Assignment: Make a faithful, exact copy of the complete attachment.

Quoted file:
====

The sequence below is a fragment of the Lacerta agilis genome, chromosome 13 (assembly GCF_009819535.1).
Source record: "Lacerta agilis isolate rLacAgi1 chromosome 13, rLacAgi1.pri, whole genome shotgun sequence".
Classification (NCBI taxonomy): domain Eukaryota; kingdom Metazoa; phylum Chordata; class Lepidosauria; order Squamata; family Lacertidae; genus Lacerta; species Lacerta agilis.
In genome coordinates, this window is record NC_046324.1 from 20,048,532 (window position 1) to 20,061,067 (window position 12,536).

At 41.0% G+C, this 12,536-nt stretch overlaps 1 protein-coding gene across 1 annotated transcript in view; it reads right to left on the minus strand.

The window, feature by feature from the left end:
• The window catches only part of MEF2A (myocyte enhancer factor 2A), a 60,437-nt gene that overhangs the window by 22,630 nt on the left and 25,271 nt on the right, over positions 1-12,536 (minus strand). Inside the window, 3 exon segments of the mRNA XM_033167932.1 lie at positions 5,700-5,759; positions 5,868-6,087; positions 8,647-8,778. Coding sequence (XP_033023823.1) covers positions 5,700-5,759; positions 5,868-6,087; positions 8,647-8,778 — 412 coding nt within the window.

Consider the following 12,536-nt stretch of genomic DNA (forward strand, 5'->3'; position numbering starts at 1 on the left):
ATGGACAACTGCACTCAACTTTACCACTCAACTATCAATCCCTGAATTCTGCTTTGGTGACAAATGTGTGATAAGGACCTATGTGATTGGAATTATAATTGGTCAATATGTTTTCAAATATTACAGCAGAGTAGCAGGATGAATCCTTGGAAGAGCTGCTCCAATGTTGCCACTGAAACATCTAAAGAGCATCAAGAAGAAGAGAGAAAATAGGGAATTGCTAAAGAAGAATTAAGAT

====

The sequence below is a fragment of the Lacerta agilis genome, chromosome 13 (assembly GCF_009819535.1).
Source record: "Lacerta agilis isolate rLacAgi1 chromosome 13, rLacAgi1.pri, whole genome shotgun sequence".
Classification (NCBI taxonomy): domain Eukaryota; kingdom Metazoa; phylum Chordata; class Lepidosauria; order Squamata; family Lacertidae; genus Lacerta; species Lacerta agilis.
In genome coordinates, this window is record NC_046324.1 from 20,048,532 (window position 1) to 20,061,067 (window position 12,536).

At 41.0% G+C, this 12,536-nt stretch overlaps 1 protein-coding gene across 1 annotated transcript in view; it reads right to left on the minus strand.

The window, feature by feature from the left end:
• The window catches only part of MEF2A (myocyte enhancer factor 2A), a 60,437-nt gene that overhangs the window by 22,630 nt on the left and 25,271 nt on the right, over positions 1-12,536 (minus strand). Inside the window, 3 exon segments of the mRNA XM_033167932.1 lie at positions 5,700-5,759; positions 5,868-6,087; positions 8,647-8,778. Coding sequence (XP_033023823.1) covers positions 5,700-5,759; positions 5,868-6,087; positions 8,647-8,778 — 412 coding nt within the window.

Consider the following 12,536-nt stretch of genomic DNA (forward strand, 5'->3'; position numbering starts at 1 on the left):
ATGGACAACTGCACTCAACTTTACCACTCAACTATCAATCCCTGAATTCTGCTTTGGTGACAAATGTGTGATAAGGACCTATGTGATTGGAATTATAATTGGTCAATATGTTTTCAAATATTACAGCAGAGTAGCAGGATGAATCCTTGGAAGAGCTGCTCCAATGTTGCCACTGAAACATCTAAAGAGCATCAAGAAGAAGAGAGAAAATAGGGAATTGCTAAAGAAGAATTAAGAT